The ability to tell when products are baked properly seems to cause more trouble than almost any other phase of baking. And it’s critical. Over-baked cookies are dry and hard; under-baked bread is soggy. But you can get it right. In this post, we will give you the techniques and pointers to bake your goods to perfection.
Yeast Breads–Internal Temperature ...The tendency is to under-bake yeast breads. The internal temperature of most yeast breads should be 210 degrees and must be at least 185 degrees. Soft sandwich breads often baked to 190 to 200 degrees.
The only way to reliably tell what is going on inside a loaf is with a probe-type thermometer. Remove the bread from the pan and insert the thermometer through the bottom crust into the center of the loaf. (If you are going to bake bread and you don’t have a thermometer, we strongly recommend that you purchase one. You will need it to test the temperature of the water, the dough, and the finished bread. You can buy one on our site.)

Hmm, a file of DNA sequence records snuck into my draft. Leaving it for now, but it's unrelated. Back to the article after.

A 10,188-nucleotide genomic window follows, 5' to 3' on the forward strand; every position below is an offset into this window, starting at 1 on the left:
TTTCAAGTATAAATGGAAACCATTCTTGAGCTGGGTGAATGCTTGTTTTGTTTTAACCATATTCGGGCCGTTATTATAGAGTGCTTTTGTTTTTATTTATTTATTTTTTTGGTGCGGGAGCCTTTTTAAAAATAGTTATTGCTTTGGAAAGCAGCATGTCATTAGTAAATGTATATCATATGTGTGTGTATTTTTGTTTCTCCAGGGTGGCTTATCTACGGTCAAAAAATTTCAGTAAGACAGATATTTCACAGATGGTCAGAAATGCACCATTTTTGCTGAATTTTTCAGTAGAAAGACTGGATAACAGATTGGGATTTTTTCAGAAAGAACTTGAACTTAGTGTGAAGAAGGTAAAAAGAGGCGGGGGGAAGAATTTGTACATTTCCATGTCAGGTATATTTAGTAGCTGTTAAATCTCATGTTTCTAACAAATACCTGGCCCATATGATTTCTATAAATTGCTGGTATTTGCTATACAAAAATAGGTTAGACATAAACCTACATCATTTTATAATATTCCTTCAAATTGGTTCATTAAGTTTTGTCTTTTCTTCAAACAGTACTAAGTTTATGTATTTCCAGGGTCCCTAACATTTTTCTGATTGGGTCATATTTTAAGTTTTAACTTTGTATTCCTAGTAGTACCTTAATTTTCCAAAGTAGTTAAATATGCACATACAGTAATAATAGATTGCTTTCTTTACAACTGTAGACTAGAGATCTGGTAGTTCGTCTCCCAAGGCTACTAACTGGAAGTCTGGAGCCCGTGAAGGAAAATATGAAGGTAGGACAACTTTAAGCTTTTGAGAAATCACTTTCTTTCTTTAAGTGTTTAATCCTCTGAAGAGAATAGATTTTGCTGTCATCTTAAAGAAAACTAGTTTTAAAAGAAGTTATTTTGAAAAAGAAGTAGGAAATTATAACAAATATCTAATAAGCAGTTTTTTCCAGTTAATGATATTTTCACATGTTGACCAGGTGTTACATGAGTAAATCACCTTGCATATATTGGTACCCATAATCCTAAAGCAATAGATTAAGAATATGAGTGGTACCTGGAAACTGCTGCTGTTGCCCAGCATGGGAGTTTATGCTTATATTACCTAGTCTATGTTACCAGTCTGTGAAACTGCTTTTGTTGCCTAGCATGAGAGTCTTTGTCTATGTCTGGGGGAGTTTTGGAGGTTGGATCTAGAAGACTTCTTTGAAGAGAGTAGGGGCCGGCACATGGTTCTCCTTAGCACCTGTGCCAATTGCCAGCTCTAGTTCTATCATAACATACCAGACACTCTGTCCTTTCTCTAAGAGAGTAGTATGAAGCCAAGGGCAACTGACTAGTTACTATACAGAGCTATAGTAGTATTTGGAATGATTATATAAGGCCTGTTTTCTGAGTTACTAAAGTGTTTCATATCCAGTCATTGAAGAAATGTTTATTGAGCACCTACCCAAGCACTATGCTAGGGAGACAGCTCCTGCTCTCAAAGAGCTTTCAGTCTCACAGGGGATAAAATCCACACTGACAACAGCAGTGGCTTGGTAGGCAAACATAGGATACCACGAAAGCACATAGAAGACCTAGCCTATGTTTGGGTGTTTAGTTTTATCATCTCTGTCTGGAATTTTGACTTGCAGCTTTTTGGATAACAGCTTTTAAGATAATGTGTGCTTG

Yeast Breads–Color ...When the bread is done, the crust color will range from a golden brown to a deep brown for artisan breads baked in a hot oven. Breads with a higher sugar content or in a hot oven will tend to brown more rapidly as the sugar caramelizes. If the bread is browning too rapidly, make a tent of aluminum foil and cover the top of the loaf.
In light colored pans, the bottom crust is the last to brown. With a done loaf, the bottom will color even in a light-colored pan.
Yeast Breads–Sound ... My mother was a bread baker. She tested doneness by tapping the loaf with her finger–a done loaf will sound hollow when tapped. I don’t remember her ever making a mistake. Though she taught me to do the same, I’m not as good as she was. Out of habit, I still tap the loaf but I nearly always follow with a thermometer probe and sometimes the thermometer proves me wrong. Dennis Weaver, Prepared Pantry